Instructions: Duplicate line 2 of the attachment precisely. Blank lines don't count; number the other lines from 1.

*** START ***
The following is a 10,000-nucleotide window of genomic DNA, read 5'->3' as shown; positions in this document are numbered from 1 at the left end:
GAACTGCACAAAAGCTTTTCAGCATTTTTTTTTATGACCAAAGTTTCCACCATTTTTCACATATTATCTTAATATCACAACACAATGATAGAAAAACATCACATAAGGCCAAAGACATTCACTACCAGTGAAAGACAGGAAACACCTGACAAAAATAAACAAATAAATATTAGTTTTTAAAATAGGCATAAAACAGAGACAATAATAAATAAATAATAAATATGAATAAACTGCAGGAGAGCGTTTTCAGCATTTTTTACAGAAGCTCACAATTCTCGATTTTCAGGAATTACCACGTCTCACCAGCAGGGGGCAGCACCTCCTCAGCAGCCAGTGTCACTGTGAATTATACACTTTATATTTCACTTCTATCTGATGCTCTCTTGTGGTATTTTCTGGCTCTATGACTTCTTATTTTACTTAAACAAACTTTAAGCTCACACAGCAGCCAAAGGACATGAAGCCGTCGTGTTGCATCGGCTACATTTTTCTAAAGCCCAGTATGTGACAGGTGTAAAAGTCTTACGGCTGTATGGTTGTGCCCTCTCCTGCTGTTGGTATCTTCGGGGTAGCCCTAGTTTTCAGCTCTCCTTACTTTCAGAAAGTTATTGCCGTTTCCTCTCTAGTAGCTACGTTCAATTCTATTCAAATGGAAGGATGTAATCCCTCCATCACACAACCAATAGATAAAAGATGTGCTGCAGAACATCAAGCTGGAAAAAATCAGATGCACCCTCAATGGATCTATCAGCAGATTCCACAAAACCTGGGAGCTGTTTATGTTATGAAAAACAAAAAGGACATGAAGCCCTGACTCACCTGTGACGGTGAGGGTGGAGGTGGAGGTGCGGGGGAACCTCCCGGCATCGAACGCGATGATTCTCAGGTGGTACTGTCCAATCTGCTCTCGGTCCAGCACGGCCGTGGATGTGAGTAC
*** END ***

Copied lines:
GAACTGCACAAAAGCTTTTCAGCATTTTTTTTTATGACCAAAGTTTCCACCATTTTTCACATATTATCTTAATATCACAACACAATGATAGAAAAACATCACATAAGGCCAAAGACATTCACTACCAGTGAAAGACAGGAAACACCTGACAAAAATAAACAAATAAATATTAGTTTTTAAAATAGGCATAAAACAGAGACAATAATAAATAAATAATAAATATGAATAAACTGCAGGAGAGCGTTTTCAGCATTTTTTACAGAAGCTCACAATTCTCGATTTTCAGGAATTACCACGTCTCACCAGCAGGGGGCAGCACCTCCTCAGCAGCCAGTGTCACTGTGAATTATACACTTTATATTTCACTTCTATCTGATGCTCTCTTGTGGTATTTTCTGGCTCTATGACTTCTTATTTTACTTAAACAAACTTTAAGCTCACACAGCAGCCAAAGGACATGAAGCCGTCGTGTTGCATCGGCTACATTTTTCTAAAGCCCAGTATGTGACAGGTGTAAAAGTCTTACGGCTGTATGGTTGTGCCCTCTCCTGCTGTTGGTATCTTCGGGGTAGCCCTAGTTTTCAGCTCTCCTTACTTTCAGAAAGTTATTGCCGTTTCCTCTCTAGTAGCTACGTTCAATTCTATTCAAATGGAAGGATGTAATCCCTCCATCACACAACCAATAGATAAAAGATGTGCTGCAGAACATCAAGCTGGAAAAAATCAGATGCACCCTCAATGGATCTATCAGCAGATTCCACAAAACCTGGGAGCTGTTTATGTTATGAAAAACAAAAAGGACATGAAGCCCTGACTCACCTGTGACGGTGAGGGTGGAGGTGGAGGTGCGGGGGAACCTCCCGGCATCGAACGCGATGATTCTCAGGTGGTACTGTCCAATCTGCTCTCGGTCCAGCACGGCCGTGGATGTGAGTAC